It wasn’t one thing that drove Donald Sturton to decide one day three months ago to rob a bank.

Pressure had been mounting.

He couldn’t pay his bills. His Social Security check barely covered the rent for his South Portland apartment. He wasn’t getting enough hours from the cab company that employed him to cover the rest of his expenses. His car needed work. He had blown through his savings. He had to cancel his cable, one of the things that kept him connected to the world.

“I was seriously considering doing away with my life,” Sturton, 70, said in an interview Friday, his first public comments since his arrest on March 7.

How serious?

“I was going to do it,” he said. “I was either going to rob a bank or do that. When that moment came, I chose the bank.”


Sturton didn’t succeed in his attempt to rob the Bank of America branch near the Maine Mall. He left with $895 from the teller in small bills and walked to a nearby parking lot where police were waiting to arrest him. He didn’t run or struggle. This is what he wanted.

“I just figured, maybe you’re better off getting locked up,” he explained. “It would resolve a lot of issues in a stupid kind of way.”

Sturton spent 43 uncertain days in the Cumberland County Jail, but, as of last week, was free on a deferred sentence. If he can stay out of trouble for the next year and abide by conditions of his release, including regular counseling and a curfew, he won’t have to go back.

He said he wanted to talk about his experience because he knows other people could be in similar situations and he’s not sure enough is being done to reach people like him who might be struggling, either with isolation or financial uncertainty or both.

“People need to pay better attention to their future,” he said. “They better save some friggin’ money. It doesn’t have to be a lot.”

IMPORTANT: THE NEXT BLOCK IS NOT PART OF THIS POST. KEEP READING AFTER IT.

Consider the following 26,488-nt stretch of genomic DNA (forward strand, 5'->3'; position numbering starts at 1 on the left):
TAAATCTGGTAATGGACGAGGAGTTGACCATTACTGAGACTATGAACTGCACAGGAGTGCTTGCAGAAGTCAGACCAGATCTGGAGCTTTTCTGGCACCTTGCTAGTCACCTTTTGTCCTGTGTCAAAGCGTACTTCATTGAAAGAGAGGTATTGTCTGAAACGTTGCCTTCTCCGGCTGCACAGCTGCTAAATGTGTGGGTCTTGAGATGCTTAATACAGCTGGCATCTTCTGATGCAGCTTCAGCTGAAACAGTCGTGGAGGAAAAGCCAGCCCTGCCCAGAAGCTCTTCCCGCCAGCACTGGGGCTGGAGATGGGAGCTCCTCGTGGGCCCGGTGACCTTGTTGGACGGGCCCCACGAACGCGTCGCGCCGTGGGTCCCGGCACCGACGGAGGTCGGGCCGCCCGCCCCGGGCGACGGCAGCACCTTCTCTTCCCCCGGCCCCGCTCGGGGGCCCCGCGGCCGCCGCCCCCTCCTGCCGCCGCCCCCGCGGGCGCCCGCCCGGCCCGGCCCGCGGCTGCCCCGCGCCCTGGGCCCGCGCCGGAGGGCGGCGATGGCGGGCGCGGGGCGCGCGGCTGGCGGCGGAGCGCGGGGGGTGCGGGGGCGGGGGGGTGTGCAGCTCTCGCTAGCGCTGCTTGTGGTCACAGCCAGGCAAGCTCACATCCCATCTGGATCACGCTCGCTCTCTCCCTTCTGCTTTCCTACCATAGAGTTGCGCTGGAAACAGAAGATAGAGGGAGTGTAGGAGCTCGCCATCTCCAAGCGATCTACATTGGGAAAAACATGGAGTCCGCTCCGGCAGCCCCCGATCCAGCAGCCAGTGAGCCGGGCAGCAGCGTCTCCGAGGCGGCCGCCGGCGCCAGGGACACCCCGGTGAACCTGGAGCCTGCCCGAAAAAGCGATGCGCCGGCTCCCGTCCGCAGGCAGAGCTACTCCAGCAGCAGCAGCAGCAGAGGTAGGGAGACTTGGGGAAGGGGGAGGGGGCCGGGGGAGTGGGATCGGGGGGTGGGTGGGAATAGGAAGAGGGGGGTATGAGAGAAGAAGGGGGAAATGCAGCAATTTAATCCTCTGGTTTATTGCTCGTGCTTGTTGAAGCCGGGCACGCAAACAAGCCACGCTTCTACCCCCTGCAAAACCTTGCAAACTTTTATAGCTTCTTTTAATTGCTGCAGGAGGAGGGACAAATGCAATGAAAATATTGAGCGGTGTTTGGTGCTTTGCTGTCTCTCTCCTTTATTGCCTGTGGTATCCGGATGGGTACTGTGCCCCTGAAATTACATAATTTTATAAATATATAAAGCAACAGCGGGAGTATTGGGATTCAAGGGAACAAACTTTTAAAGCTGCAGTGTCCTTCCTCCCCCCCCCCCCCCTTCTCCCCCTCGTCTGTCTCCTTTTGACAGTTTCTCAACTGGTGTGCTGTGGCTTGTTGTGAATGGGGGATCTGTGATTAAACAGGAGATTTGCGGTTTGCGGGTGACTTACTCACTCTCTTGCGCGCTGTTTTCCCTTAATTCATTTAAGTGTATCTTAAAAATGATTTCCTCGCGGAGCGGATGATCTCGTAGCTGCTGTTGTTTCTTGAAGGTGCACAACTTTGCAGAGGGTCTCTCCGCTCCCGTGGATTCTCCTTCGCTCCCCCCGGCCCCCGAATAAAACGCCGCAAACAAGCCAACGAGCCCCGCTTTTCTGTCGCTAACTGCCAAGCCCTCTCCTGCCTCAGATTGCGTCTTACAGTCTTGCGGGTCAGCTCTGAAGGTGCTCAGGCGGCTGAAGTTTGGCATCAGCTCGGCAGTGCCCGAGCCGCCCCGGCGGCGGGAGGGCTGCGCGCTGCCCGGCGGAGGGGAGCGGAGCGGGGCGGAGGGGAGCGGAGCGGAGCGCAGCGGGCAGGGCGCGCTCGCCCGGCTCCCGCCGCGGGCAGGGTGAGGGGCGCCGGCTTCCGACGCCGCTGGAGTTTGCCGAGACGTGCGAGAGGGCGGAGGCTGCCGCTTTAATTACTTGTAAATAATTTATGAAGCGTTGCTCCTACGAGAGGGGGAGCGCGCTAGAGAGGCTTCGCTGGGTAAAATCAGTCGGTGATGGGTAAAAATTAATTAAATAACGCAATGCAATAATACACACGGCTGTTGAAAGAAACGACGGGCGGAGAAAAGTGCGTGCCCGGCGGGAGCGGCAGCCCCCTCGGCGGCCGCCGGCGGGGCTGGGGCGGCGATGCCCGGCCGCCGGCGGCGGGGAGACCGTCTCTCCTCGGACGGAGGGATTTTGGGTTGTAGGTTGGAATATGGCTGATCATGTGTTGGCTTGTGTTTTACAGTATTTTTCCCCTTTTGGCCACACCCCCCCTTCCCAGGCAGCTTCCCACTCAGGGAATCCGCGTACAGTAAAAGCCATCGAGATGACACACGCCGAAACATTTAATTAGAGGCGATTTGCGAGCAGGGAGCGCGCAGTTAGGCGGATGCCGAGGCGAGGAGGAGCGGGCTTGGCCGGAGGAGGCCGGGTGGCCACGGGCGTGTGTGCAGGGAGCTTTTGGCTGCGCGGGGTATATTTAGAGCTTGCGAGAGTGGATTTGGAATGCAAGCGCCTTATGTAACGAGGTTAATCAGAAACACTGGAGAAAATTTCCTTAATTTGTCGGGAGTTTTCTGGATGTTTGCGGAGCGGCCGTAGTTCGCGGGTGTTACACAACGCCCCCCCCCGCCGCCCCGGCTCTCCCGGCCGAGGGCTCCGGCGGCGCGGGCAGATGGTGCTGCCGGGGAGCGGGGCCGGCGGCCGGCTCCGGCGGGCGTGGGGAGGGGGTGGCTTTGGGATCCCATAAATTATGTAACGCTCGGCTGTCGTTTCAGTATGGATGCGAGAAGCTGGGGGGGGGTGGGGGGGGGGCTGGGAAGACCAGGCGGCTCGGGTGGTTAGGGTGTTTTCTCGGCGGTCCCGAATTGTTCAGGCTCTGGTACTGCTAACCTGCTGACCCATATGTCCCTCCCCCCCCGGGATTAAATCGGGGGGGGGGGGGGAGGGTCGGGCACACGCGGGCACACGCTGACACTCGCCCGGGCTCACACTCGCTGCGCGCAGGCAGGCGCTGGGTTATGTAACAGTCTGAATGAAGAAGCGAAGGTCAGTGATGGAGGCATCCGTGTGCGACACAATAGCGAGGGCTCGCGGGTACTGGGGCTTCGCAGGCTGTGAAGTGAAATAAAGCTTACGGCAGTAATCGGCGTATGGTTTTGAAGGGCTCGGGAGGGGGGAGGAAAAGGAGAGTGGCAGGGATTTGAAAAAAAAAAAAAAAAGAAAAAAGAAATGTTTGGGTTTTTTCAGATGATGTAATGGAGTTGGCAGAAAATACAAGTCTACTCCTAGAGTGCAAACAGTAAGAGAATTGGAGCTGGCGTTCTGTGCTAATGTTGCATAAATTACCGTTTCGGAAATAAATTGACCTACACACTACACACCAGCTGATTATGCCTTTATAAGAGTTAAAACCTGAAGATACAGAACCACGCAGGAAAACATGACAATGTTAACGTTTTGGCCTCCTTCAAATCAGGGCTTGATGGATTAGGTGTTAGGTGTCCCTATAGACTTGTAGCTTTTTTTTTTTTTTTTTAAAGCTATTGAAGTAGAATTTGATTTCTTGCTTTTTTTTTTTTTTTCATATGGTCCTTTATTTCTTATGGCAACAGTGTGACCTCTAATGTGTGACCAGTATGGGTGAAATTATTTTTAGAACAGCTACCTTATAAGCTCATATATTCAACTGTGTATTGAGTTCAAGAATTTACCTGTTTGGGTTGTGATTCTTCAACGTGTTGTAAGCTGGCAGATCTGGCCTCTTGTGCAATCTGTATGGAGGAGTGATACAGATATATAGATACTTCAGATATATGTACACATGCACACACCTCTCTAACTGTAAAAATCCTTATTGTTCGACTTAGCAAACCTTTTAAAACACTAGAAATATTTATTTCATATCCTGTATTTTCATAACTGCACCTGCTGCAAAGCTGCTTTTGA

Donald Sturton said he’s not sure enough is being done to reach people like him who might be struggling, but by hearing about his experience, others in similar circumstances might be able to relate. (Derek Davis/Portland Press Herald)

Sturton grew up in upstate New York and moved to New England as a young man with his wife and two daughters. When he and his wife divorced, he chose to live in Portland because it was close enough to visit his daughters in Durham, New Hampshire, but not so close where he needed to worry about running into his ex-wife. He’s been in Maine 30 years.


For much of his adult life, he was a car salesman, in Gorham and Sanford. But after he left one dealership and was looking for a job at another, a friend suggested he become a cab driver.

“I liked not shaving every day and wearing blue jeans and T-shirts to work,” he said. “The job just kind of grew on me. I liked the work; people were fun.”

Sturton said he’s never had any drug or gambling problems, but wasn’t good about managing his money. That’s true for a lot of older folks. As of last year, a record number of Americans over the age of 65 were working. In 2000, 4 million seniors had jobs. Last year, it was closer to 9 million, according to U.S. Census data. Social Security benefits have lost about a third of their purchasing power during that time.

When Sturton semi-retired a few years ago, he couldn’t live on his $1,146 monthly Social Security check and didn’t have much in savings, so he kept his cab license and tried to continue working.

Hours started to dry up though. Things got tighter. Sturton got more depressed.

“I was at the point where I wasn’t motivated to do much more than take care of my cats and stay hygienic,” he said.


Sturton said he had dealt with depression in the past – he declined to go into specifics – but always managed to come through it.

This time, though, he felt hopeless.